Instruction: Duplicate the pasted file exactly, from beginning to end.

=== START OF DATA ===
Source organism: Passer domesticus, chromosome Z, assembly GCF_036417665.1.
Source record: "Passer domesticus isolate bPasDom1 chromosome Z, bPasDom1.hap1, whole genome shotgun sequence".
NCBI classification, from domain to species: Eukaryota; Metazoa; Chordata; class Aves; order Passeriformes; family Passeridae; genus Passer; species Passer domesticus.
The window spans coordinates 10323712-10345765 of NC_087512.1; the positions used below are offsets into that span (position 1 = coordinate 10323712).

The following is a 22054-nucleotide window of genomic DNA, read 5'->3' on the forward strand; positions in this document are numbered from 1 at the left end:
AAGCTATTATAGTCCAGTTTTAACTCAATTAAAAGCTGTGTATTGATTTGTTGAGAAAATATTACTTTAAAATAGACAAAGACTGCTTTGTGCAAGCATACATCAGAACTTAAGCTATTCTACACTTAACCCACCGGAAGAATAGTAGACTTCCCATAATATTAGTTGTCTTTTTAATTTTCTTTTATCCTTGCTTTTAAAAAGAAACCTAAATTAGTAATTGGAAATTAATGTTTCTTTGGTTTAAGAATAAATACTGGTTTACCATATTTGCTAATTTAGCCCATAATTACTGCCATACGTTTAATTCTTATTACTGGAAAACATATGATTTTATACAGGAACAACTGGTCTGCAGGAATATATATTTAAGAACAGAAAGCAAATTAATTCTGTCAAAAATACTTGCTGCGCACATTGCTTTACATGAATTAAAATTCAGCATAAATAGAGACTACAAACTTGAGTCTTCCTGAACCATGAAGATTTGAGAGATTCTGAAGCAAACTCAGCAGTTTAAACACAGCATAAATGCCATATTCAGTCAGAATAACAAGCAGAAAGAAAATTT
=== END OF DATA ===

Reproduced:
Source organism: Passer domesticus, chromosome Z, assembly GCF_036417665.1.
Source record: "Passer domesticus isolate bPasDom1 chromosome Z, bPasDom1.hap1, whole genome shotgun sequence".
NCBI classification, from domain to species: Eukaryota; Metazoa; Chordata; class Aves; order Passeriformes; family Passeridae; genus Passer; species Passer domesticus.
The window spans coordinates 10323712-10345765 of NC_087512.1; the positions used below are offsets into that span (position 1 = coordinate 10323712).

The following is a 22054-nucleotide window of genomic DNA, read 5'->3' on the forward strand; positions in this document are numbered from 1 at the left end:
AAGCTATTATAGTCCAGTTTTAACTCAATTAAAAGCTGTGTATTGATTTGTTGAGAAAATATTACTTTAAAATAGACAAAGACTGCTTTGTGCAAGCATACATCAGAACTTAAGCTATTCTACACTTAACCCACCGGAAGAATAGTAGACTTCCCATAATATTAGTTGTCTTTTTAATTTTCTTTTATCCTTGCTTTTAAAAAGAAACCTAAATTAGTAATTGGAAATTAATGTTTCTTTGGTTTAAGAATAAATACTGGTTTACCATATTTGCTAATTTAGCCCATAATTACTGCCATACGTTTAATTCTTATTACTGGAAAACATATGATTTTATACAGGAACAACTGGTCTGCAGGAATATATATTTAAGAACAGAAAGCAAATTAATTCTGTCAAAAATACTTGCTGCGCACATTGCTTTACATGAATTAAAATTCAGCATAAATAGAGACTACAAACTTGAGTCTTCCTGAACCATGAAGATTTGAGAGATTCTGAAGCAAACTCAGCAGTTTAAACACAGCATAAATGCCATATTCAGTCAGAATAACAAGCAGAAAGAAAATTT